The expected benefit B can then be defined as the probability of Bappi winning into benefits if Bappi comes to power added with the probability that Daler comes to power and the benefits of him coming to power. Mathematically :

B = E(Bappi)* Probability of Bappi winning + E(Daler)* Probability of Daler winning

The voting paradox is this. If an individually rational voter feels that Bappi will undoubtedly come to power, then there is no reason for him to incur the cost C as he can still enjoy the benefits of Bappi coming to power. 

If the situation is reversed to where an individual knows / feels that Daler will come to power assuredly, there is still no reason for her to go out and vote. The expected Benefit under Daler is lower and going to a polling station to vote for the losing party serves no purpose.

The theory suggests, the rational voter will only choose to vote if they expect that they can affect the outcome of an election. This situation only arises when there is no clear winner in terms of the contesting parties. This occurs when the population is evenly divided amongst the contesting parties and thus an additional individual voting in favour or against a party does actually play a role.

To extend this theory let us look at what happened in Bihar between 2004 and 2009. In 2004 RJD and its allies won 26 seats while BJP and its allies won 11 seats. The voter turnout at that point was 58%.

In 2009 the results reversed. The NDA won 32 seats while the RJD won 4 seats. As the rational choice theory predicts: Nitish Kumar was the clear winner in that year and this could potentially be a reason why voter turnouts dropped to 44 % in 2009.  

The  Delhi Elections of 2013 witnessed a  voter turnout of  66 % . This was a 8 % jump from 58.7% in 2008. Unquestionably 2013 was a much closer election and had everyone interested in politics biting their fingernails.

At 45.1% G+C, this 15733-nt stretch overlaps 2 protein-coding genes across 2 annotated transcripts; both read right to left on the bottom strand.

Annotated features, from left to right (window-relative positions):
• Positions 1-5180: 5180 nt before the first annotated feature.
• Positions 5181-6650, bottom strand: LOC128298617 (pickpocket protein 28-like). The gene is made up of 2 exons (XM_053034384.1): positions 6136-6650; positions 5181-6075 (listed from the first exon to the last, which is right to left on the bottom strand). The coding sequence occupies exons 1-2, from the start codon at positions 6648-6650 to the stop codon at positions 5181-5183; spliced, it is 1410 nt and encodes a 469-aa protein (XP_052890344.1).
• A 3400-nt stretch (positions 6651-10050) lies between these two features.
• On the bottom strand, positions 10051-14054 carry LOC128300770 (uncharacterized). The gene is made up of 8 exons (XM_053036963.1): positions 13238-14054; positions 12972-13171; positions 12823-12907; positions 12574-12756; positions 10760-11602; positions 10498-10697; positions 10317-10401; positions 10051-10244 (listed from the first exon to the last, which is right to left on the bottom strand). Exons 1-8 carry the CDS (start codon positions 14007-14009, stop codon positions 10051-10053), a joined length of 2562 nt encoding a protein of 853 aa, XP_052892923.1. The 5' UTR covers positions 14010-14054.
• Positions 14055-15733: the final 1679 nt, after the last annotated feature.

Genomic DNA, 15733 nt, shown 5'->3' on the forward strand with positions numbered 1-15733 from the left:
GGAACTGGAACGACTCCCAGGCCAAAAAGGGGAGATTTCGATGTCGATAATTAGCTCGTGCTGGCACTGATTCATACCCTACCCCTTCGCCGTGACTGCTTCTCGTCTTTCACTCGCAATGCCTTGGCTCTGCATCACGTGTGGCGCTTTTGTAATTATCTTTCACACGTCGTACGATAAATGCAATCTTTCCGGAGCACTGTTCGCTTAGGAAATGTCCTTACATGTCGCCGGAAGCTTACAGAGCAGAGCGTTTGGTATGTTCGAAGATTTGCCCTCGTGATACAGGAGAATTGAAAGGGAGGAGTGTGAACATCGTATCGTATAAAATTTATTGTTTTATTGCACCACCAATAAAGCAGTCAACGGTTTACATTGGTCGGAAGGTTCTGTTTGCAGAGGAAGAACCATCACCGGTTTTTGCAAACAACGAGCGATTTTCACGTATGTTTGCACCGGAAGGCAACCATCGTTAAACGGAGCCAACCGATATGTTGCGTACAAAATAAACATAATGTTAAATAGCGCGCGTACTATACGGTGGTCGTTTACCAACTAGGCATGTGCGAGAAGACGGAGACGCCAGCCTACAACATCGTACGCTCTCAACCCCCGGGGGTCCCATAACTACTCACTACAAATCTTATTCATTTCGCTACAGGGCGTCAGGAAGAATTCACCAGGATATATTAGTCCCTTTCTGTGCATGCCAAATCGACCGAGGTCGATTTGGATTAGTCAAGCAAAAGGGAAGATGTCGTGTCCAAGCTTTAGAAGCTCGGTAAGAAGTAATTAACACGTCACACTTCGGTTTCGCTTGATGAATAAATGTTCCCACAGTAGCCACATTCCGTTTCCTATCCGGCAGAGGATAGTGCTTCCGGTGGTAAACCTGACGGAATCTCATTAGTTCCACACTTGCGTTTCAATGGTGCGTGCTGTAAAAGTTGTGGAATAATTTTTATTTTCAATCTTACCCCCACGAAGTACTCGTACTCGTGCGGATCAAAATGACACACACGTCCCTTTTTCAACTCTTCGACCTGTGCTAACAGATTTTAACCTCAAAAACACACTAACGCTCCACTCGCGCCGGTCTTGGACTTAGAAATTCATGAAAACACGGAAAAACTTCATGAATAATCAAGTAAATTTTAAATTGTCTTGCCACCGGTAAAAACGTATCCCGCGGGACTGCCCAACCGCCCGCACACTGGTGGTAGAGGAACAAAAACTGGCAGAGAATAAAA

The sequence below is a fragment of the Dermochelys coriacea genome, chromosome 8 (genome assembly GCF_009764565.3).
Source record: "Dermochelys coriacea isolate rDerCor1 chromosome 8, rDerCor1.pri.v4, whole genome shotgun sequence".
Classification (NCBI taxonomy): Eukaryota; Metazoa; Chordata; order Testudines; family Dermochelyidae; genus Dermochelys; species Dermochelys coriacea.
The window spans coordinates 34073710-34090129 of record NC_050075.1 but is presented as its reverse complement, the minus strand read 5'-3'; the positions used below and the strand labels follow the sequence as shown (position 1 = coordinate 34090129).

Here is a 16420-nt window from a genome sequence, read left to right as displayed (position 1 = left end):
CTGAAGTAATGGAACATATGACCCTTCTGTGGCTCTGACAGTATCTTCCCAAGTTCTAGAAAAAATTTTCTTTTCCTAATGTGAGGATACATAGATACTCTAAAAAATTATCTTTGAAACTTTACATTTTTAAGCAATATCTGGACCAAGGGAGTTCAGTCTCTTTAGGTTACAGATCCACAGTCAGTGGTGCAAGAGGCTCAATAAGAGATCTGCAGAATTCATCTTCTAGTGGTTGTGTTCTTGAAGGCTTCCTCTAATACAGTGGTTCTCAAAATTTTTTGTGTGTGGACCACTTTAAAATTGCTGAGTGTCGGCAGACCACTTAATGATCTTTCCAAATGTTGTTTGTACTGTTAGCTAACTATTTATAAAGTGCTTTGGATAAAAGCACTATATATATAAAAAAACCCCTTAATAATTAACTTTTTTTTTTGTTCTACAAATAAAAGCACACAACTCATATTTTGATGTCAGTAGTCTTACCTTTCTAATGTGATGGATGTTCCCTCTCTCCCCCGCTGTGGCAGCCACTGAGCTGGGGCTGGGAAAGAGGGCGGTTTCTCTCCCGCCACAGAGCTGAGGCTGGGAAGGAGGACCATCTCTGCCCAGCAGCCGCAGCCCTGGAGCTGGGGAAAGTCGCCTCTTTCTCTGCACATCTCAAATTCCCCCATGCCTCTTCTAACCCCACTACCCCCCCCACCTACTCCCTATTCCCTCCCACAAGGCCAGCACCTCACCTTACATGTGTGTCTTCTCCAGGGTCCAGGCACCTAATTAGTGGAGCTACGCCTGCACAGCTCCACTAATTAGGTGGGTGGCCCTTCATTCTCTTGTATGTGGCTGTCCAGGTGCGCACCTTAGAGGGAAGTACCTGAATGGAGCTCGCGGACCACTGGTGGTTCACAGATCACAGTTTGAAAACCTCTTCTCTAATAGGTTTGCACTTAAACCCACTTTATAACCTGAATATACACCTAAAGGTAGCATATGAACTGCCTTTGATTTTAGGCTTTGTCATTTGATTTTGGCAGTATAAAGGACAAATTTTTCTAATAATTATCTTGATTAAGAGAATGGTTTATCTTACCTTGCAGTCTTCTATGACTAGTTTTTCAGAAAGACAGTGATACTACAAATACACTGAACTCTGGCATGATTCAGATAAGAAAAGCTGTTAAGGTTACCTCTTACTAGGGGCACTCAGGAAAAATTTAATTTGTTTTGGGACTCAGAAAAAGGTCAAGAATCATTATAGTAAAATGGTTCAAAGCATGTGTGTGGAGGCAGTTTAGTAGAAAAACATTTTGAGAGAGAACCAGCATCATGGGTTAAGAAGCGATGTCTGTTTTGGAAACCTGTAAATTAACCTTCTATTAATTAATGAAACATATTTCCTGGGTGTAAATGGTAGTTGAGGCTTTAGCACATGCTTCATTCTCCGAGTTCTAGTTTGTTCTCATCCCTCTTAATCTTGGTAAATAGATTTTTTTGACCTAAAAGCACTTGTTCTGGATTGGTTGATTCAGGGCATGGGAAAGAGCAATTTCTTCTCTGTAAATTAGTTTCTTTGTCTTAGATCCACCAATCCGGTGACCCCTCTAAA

These two examples seem to suggest that possibly the rational choice model could be in play here. It is only when voters feel that their vote could make a difference, do they come out and vote.

In the coming Lok Sabha Elections, The Election Commission of India has forecasted an expected voter turnout of 70 % , which is 12 % higher than the last General Elections.

Undoubtedly one cannot underplay the role of the media, growing political awareness, dissent amongst the youth and the rest of the country in this potential democratic upsurge.

Perhaps one could also explain this by the rational choice model, in which voters see that there is no clear winner emerging even less than a month before the first phase of voting begins and thus believe that their vote may actually count and for once actively participate in the democratic process.

Levine and Palfrey (2007) test for the competition effect on voter turnout in an experimental setting. They borrow from concepts of Game theory and Nash equilibrium and apply it to their experiment. Their analysis shows strong evidence of a competition effect i.e. The more competitive the election, the higher the voter turnout. In their study they also find that voters are highly responsive to voting costs.

One could test for rational choice theory in India and see whether there is evidence of its existence by doing a constituency / state wise study of the candidates in the upcoming elections and comparing it with previous Lok Sabha elections. As a starting point one could simply check the correlation between the margins by which a party won and the voter turnout. However testing for rational choice would require a more in –depth study than just citing a few examples as presented in this blog to see whether this theoretical model is actually applicable in the Indian context.

References :

  1.  The Public Justice Report : Voter Turnout and Competitive Politics , 2000 David T Koyitz :$509
  2. Election Commission India website :
  3. Statewide Analysis of 14th Lok Sabha Elections : CSDS Team
  4. Swaminomics Blog :
  5. Hindriks, Jean, and Gareth D Myles. Intermediate Public Economics.The MIT Press, 2006
  6. Levine, David K and Thomas R. Palfrey. The Paradox of Voter Participation? A Laboratory Study, The American Political Science Review, Vol. 101, No. 1 (Feb., 2007), pp. 143-15